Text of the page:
How to Beat Unemployment
In South Africa, unemployment sits at a horrifying 26,7%. And of the 66% of Millennials who make up our population, more than 35% are out of a job. So what gives? Here’s how to beat the stats and open up your opportunities
According to Statistics South Africa’s Quarterly Labour Force Survey, at the last quarter of 2017 the unemployment rate was 51,1% for 15- to 24-year-olds, and 33,4% for the 25-to-34 age group. Statistics South Africa’s Risenga Maluleke indicated that of 10,3-million 15- to 24-year-olds, 3,1-million were not in employment, education or training.
‘One of the most concerning implications is that, over time, young people become discouraged in their search for employment,’ says Sibabalwe Gcilitshana of NPO Equal Education, a community of researchers dedicated to advocating for equality in the education system. ‘This shifts their status from unemployed youth to NEETs (not in employment, education or training), resulting in an enormous pool of untapped potential. The loss of that potential is a tragedy.’
For Millennials, job security is a key concern – and the stats show why. But here’s the good news: there are ways you can beat youth unemployment. Knowledge is power, and we’ve got all the info you need to take matters into your own hands.
WHERE DID ALL THE JOBS GO?
‘Low employment growth has been the consequence of low economic growth: the labour market cannot absorb the large numbers of young new entrants,’ says Gcilitshana. Jobs are being created at a much slower pace than the rate at which people are inishing school or studies. Supply can’t keep up with demand. Access to adequate education is also key – of those unemployed, just 6,6% have tertiary education versus 31,2% who have less than matric.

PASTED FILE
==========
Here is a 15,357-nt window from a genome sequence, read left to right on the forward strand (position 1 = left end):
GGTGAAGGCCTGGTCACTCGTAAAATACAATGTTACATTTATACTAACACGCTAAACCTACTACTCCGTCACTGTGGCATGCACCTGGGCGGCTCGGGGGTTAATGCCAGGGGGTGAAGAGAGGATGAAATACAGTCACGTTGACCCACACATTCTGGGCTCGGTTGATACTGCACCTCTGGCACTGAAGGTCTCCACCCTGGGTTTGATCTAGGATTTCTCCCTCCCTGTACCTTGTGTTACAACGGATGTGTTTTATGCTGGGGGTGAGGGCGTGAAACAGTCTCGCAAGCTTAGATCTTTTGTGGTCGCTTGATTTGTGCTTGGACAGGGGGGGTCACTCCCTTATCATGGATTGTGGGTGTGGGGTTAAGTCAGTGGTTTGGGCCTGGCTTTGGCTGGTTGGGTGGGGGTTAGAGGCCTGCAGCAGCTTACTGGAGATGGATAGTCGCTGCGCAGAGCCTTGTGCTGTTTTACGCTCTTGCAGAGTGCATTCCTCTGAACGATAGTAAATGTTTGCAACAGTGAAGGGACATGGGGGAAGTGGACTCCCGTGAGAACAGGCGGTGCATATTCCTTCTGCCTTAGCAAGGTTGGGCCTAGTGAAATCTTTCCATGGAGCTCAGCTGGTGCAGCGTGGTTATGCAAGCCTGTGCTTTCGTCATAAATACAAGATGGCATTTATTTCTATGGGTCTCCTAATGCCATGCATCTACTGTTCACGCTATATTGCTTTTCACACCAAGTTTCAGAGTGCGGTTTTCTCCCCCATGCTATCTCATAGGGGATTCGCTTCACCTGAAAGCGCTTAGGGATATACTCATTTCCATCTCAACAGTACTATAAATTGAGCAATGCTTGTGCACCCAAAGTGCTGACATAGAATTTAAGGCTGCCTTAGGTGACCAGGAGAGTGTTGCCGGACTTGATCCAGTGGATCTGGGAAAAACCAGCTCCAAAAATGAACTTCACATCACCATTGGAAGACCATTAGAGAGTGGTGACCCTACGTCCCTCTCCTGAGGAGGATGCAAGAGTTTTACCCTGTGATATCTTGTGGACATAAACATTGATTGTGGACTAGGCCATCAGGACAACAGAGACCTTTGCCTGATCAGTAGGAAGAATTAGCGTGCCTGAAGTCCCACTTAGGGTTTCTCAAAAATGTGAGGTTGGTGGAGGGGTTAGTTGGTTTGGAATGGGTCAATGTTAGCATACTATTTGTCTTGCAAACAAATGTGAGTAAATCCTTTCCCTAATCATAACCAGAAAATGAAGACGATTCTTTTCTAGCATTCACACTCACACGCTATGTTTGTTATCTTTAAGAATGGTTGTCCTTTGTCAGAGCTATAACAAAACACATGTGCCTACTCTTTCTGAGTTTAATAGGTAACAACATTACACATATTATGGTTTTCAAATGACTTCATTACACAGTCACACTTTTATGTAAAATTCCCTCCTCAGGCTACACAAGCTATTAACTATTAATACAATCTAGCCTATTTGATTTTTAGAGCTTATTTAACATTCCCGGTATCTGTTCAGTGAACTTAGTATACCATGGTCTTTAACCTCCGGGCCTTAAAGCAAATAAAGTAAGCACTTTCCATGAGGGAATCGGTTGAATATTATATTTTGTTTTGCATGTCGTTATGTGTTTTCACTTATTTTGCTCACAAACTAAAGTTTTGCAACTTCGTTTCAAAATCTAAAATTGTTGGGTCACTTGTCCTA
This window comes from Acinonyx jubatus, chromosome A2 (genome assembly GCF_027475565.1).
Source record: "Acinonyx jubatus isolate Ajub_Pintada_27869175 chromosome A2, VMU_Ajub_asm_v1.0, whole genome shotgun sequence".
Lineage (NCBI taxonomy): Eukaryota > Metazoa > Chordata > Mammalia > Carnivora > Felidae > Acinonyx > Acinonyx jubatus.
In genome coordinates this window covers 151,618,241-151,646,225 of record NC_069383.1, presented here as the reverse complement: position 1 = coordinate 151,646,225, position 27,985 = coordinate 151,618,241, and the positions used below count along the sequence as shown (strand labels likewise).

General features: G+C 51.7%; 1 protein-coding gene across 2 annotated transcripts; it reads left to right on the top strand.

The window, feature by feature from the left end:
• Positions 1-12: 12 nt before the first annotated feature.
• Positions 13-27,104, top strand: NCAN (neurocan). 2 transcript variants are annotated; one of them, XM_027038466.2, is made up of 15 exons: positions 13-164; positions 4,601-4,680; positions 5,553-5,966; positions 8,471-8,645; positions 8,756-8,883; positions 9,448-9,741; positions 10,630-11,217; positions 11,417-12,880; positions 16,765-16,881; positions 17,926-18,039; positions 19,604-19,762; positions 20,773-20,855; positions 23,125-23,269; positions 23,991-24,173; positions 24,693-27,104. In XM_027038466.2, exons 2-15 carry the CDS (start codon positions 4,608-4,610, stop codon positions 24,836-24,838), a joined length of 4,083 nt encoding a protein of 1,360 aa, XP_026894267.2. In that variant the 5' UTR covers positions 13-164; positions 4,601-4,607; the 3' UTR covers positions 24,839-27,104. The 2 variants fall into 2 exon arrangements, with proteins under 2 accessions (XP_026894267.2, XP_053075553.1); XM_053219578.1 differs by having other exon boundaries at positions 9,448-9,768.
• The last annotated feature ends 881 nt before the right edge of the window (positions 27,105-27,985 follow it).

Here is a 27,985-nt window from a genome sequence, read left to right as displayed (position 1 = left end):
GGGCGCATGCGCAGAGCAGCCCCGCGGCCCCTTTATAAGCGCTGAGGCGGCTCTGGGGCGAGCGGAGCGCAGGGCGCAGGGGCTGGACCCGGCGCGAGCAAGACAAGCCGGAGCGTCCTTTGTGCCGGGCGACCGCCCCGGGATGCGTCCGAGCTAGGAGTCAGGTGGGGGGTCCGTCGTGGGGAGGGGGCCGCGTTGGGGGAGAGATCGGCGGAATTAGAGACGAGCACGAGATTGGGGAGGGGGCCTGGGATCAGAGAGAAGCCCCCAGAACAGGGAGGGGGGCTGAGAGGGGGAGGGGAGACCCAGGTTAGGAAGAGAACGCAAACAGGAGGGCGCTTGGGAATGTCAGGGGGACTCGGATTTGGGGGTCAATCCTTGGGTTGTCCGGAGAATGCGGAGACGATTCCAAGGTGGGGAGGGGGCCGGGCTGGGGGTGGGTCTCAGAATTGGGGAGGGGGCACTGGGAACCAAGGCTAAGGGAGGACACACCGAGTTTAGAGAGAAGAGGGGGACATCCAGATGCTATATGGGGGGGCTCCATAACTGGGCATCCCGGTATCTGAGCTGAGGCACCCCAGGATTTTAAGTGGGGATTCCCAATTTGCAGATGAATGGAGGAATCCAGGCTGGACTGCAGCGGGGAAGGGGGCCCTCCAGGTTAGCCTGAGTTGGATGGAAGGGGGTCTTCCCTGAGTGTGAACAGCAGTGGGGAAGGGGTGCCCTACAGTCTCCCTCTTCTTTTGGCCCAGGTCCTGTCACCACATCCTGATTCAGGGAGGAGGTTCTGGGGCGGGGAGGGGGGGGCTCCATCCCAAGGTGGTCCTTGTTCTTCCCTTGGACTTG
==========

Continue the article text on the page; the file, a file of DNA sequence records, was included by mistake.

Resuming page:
What’s the government doing?
In February’s 2018 State of the Nation Address (SONA), President Cyril Ramaphosa announced plans to bridge the gap between young, unemployed people with little to no experience, and the jobs that will kick-start their career. Ramaphosa’s focus is on four initiatives: a ‘jobs summit’ to come up with implementable solutions to combat youth unemployment; an ‘investment conference’ to attract domestic and foreign money to inject cash into our economy and help create jobs; a youth employment service to ‘place unemployed youth in paid internships across the economy’; and a youth working group to engage young people and draw them into conversation with national leadership.
Education is also a focus. At SONA, Ramaphosa said, ‘Starting this year, free higher education and training will be available to irst-year students from households with a combined annual income of up to R350 000.’ The budget speech that followed promised R57-billion for higher education for low-income students.
Maryana Iskander, founder of Harambee Youth Employment Accelerator, an NPO dedicated to combating youth unemployment by providing crucial resources and skills to the youth, adds that for young women, lack of exposure can be a source of anxiety when it comes to seeking employment. ‘Many young women who are unemployed don’t know anyone who is working, and can’t ask for advice and support about how to get a job,’ she says. That’s where COSMO comes in: we have the practical advice you need.